Addictions services are categorized under three specific activity sectors: 

Prevention services 
Referral and treatment services 
After-care services

These services are offered in partnership with the two Nunavik health centres and regional organizations. Each health centre has a pivot addictions intervener, tasked with supporting the interveners in each community and under each activity sector. 


The Inuit association Nunalituguait Ikajuqatigiitut (NI) organizes various information activities in the region’s communities and schools. 
The CLSC employees and the community liaison wellness workers (CLWWs) periodically participate in or organize prevention and awareness activities in the communities, notably in relation to foetal alcohol syndrome or with regard to the schedules for prevention activities and campaigns against addictions. 

Referral and treatment 

Youths and adults struggling with an addiction can consult the CLSC interveners (assistance, advice, referral to treatment services). 

A training program, translated and adapted to Nunavik’s specific needs, has been designed. Training sessions are offered by two instructors at the communities’ request, with the objectives of enabling the interveners and community members to identify individuals with addiction problems and offer them support in their search for help or in referral for treatment.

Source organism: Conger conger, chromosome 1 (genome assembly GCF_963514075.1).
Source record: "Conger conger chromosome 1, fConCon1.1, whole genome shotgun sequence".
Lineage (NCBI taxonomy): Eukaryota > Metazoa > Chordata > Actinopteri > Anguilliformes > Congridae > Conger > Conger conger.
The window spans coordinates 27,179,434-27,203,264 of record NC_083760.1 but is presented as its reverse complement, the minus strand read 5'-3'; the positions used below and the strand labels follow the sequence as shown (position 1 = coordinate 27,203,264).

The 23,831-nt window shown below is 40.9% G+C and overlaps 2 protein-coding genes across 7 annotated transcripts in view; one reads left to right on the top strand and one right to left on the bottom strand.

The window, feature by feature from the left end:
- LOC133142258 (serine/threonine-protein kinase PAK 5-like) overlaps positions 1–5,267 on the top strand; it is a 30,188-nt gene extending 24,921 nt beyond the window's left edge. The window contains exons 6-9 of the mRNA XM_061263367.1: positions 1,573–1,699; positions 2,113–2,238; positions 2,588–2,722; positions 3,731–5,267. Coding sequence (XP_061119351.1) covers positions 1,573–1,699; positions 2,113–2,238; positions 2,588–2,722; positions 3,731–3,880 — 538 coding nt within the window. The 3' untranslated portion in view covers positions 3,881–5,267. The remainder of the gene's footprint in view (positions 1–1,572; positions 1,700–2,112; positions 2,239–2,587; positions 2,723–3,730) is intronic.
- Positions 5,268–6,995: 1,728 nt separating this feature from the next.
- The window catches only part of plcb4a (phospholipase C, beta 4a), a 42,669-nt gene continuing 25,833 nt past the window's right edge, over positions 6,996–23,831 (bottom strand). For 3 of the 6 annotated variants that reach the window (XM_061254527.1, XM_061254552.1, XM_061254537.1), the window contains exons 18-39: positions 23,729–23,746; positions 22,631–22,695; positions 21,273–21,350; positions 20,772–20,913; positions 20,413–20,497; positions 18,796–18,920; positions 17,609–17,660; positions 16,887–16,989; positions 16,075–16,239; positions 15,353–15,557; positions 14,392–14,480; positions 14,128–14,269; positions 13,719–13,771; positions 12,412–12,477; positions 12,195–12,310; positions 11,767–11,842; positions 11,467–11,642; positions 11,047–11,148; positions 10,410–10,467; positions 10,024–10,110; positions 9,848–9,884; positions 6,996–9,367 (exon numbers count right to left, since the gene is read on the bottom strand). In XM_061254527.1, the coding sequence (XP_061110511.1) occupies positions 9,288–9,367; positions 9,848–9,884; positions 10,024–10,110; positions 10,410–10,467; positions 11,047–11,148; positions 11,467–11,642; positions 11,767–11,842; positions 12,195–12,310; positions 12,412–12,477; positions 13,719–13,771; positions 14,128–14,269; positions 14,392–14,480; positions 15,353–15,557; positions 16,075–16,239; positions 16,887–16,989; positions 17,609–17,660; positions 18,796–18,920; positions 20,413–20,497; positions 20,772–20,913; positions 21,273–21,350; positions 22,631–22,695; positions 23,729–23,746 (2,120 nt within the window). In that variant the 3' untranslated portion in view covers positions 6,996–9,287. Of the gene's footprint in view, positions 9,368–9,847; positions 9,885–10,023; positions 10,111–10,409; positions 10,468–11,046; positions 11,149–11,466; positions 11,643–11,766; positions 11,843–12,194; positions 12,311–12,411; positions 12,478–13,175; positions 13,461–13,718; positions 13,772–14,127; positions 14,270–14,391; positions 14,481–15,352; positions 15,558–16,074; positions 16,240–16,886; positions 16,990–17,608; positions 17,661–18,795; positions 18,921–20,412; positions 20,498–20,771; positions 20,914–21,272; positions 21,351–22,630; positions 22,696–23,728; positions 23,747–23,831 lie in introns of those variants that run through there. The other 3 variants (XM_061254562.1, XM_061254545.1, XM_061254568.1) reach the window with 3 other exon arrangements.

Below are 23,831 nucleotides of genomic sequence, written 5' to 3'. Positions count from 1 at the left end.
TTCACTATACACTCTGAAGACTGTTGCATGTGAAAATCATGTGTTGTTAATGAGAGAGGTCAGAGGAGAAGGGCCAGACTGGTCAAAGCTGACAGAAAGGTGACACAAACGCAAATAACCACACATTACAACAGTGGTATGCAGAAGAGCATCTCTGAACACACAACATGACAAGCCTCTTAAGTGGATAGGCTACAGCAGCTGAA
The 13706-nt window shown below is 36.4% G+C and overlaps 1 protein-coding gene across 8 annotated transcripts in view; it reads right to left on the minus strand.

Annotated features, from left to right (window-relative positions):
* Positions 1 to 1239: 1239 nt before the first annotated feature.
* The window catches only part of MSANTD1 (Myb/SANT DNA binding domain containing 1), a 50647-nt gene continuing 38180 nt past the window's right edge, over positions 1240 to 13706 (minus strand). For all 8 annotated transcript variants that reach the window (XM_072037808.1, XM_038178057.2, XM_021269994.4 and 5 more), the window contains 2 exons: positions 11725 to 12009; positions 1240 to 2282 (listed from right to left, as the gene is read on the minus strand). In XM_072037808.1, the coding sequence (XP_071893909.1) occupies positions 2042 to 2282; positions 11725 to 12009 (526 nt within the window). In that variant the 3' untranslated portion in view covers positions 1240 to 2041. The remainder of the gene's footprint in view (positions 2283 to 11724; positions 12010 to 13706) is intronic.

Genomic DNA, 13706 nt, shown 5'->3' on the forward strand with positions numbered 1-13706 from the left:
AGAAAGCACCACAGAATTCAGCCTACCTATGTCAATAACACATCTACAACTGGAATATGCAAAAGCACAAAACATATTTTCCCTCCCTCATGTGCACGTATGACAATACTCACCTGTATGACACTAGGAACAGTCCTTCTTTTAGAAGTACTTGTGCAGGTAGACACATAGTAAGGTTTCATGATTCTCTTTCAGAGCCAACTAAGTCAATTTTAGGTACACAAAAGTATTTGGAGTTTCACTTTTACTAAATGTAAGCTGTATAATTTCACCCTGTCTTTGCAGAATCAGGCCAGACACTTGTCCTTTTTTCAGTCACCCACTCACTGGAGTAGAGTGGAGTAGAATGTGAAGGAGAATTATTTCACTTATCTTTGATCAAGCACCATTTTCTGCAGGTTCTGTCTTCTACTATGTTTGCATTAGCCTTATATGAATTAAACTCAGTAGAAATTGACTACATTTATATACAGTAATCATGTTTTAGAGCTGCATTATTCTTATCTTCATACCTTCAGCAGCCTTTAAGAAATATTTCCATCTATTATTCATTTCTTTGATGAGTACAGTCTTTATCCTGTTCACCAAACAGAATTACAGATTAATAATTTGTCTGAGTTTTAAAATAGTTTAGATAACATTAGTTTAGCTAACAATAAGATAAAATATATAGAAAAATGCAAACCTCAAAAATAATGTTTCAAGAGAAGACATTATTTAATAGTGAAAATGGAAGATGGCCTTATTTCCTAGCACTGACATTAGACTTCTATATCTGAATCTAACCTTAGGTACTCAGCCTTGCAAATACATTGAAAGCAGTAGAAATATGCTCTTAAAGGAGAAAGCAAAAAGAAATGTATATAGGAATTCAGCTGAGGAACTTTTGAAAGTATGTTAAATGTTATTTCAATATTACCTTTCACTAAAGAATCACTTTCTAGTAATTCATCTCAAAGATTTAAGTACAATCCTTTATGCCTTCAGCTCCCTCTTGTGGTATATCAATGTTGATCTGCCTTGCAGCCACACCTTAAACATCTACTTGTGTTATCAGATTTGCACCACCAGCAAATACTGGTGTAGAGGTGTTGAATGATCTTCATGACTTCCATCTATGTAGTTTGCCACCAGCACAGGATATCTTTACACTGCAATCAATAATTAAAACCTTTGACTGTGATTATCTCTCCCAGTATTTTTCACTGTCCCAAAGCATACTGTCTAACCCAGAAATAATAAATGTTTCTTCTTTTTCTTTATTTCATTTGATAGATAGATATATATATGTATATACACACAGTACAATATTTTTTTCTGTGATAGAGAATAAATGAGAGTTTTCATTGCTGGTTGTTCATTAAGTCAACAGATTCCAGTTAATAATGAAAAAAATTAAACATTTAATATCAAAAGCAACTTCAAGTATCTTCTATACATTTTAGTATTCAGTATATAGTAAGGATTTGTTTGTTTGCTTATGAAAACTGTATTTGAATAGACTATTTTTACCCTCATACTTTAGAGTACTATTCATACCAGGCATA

In Nunavik, only one community organization—the Isuarsivik Treatment Centre—offers treatment services for addictions. Its 42-day program has been adapted to the Inuit culture and is offered in alternating sessions to women and men. 
If a treatment service is requested, the Inuit of Nunavik are referred to the regional treatment centre (Isuarsivik), sometimes another treatment centre in Québec (offering services in English) or a centre outside the province funded by Health Canada’s NNADAP. 


The interveners of the CLSC points of service are the primary sources of support for clients returning to their community. 

Certain initiatives led by the communities or the churches have led to the emergence of support groups. For example, an AA group is active in Kuujjuaq and two support groups (in Inukjuak and Puvirnituq) are supported by the pivot intervener for addictions at the Inuulitsivik Health Centre.